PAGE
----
Dairy Markets Review

An assessment of the short to medium term outlook for global dairy products, prepared by Teagasc.
calendar icon 3 October 2009
clock icon 18 minute read

Overview of current market situation

Global dairy markets have experienced substantial price swings over the last two years. In 2007 and early 2008, a range of factors initially gave rise to a record increase in world prices across the full dairy product range. However, this was then followed by an even more dramatic collapse in world dairy product prices over the last 12 months. Numerous factors, on both the demand side and the supply side, played a role in the evolution of world dairy prices over the last three years.

World milk production has fallen since 2005, with unfavourable weather impacting production in Australia, New Zealand, Argentina and Ukraine, while some countries also placed restriction on exports to world markets as a means of dampening domestic food price inflation. On the demand side, strong global consumption growth had been a consistent trend in dairy markets in the current decade. Rapid economic growth in developing economies and in crude oil exporting countries stimulated demand for dairy products. In addition, population growth, increased urbanisation and the adoption of western eating habits have also boosted consumption.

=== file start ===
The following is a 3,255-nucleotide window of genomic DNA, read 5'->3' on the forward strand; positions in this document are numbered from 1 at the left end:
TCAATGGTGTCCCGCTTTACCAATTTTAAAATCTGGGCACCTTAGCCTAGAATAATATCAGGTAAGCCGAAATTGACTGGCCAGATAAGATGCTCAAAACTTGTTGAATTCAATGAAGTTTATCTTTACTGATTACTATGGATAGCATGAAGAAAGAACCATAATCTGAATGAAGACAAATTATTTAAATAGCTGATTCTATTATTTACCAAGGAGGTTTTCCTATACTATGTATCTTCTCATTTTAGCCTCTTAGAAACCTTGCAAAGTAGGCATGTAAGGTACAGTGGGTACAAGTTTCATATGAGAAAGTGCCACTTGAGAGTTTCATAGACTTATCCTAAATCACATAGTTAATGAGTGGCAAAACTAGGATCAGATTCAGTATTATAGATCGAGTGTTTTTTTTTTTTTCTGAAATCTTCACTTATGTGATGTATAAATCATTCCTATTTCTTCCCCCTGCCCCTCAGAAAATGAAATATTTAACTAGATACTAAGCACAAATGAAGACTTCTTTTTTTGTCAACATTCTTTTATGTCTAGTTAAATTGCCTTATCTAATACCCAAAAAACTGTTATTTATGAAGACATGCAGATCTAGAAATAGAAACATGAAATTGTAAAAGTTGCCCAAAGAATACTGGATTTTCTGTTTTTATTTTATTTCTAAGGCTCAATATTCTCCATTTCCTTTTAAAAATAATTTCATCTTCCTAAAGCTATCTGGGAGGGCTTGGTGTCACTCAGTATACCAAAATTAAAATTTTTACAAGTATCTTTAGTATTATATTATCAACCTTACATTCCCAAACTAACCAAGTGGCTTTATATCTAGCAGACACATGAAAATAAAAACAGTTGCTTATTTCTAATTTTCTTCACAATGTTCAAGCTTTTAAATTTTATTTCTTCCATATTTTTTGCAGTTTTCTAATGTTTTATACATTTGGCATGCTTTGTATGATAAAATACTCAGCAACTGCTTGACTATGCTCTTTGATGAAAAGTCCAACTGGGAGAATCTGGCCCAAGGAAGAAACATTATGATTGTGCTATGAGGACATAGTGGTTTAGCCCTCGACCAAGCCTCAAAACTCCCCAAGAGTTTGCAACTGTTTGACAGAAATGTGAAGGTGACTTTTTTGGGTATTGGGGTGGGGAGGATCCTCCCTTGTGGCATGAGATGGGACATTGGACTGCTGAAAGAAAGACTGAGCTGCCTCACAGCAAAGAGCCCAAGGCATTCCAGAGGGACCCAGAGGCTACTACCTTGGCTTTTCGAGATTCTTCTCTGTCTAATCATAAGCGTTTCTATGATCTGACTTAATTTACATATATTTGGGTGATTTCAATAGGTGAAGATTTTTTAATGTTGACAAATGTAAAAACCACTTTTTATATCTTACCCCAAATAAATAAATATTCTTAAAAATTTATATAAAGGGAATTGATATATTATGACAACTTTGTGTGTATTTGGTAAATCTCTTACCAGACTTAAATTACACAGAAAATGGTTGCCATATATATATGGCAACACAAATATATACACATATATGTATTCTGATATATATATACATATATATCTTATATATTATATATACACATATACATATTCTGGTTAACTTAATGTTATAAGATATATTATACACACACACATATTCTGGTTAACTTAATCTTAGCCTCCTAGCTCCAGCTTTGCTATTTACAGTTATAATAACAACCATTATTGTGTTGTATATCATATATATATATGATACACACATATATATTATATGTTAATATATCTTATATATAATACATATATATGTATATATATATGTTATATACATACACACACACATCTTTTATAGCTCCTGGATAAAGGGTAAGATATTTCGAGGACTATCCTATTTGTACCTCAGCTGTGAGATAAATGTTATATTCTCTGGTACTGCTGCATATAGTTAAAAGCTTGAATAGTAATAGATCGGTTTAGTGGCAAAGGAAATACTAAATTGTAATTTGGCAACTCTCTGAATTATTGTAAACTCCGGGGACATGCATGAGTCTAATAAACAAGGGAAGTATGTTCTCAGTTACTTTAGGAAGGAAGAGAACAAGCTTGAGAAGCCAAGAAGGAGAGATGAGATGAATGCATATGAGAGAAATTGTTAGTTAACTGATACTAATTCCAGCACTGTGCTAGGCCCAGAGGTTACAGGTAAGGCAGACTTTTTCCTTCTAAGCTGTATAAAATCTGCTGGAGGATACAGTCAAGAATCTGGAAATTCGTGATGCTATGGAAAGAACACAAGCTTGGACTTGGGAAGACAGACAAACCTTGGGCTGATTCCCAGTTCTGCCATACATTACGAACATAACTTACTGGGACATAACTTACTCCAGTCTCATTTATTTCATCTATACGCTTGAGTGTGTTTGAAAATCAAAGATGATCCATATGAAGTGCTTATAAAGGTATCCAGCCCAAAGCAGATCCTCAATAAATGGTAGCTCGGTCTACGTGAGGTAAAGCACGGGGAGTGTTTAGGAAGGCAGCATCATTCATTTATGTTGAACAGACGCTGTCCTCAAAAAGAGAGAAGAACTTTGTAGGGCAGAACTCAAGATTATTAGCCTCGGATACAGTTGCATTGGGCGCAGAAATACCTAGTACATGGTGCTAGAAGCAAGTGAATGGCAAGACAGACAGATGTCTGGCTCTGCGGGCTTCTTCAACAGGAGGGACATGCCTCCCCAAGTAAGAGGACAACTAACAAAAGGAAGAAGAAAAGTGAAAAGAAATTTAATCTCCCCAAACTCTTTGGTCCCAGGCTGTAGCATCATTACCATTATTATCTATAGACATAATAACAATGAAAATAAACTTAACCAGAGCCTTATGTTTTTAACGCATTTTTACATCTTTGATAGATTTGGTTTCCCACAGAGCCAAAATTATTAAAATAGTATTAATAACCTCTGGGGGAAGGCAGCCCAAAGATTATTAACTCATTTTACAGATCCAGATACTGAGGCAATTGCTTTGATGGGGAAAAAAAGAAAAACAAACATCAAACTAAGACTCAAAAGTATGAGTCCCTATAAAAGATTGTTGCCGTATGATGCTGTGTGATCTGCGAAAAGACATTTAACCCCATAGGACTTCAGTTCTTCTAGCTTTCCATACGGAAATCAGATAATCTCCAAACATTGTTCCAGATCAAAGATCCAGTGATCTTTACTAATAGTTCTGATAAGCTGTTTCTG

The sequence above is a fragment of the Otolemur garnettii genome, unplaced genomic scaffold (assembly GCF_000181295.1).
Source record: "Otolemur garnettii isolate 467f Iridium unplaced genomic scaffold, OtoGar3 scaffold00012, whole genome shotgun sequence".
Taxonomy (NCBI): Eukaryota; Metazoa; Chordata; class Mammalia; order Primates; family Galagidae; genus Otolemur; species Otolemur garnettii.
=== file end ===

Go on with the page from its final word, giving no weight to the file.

In 2007 dairy producers temporarily experienced an income boom, as costs remained relatively stable while milk prices increased. In addition, decoupled compensation became available for the price drop that had been expected under the Mid Term Review. As energy costs rose and the development of the biofuels sector continued, a surge in farm input prices followed and in the latter half of 2008 this offset the benefits for producers that the initial increase in dairy prices provided.

The next stage in the process saw a negative reaction in consumer and food ingredient demand to the increase in dairy prices over the course of 2008. Dairy product consumption per capita dropped around the world as consumers increasingly sought out value by buying cheaper products and smaller packets and by reducing domestic food waste through better monitoring of use by dates.

The economic and financial crisis which began to emerge in mid 2008, added further complexity to the dairy market picture. As income growth stalled in the face of recession, dairy product consumption contracted and global dairy prices fell dramatically in the second half of 2008.

Outlook for the short to medium term

The report focuses on the global dairy product production and consumption outlook and how this is likely to evolve in the period to 2015.

United Kingdom
UK milk production has been in decline since the introduction of the milk quota system in 1984. In 2008, it reached its lowest level since the early 1970s. This is likely due to the dissolution of the Milk Marketing Boards (MMB) and the increasing power of retailers. Low milk prices have led to low returns, and a perceived lack of interest in the agriculture sector on the part of the UK government has also contributed to a lack of farmers confidence.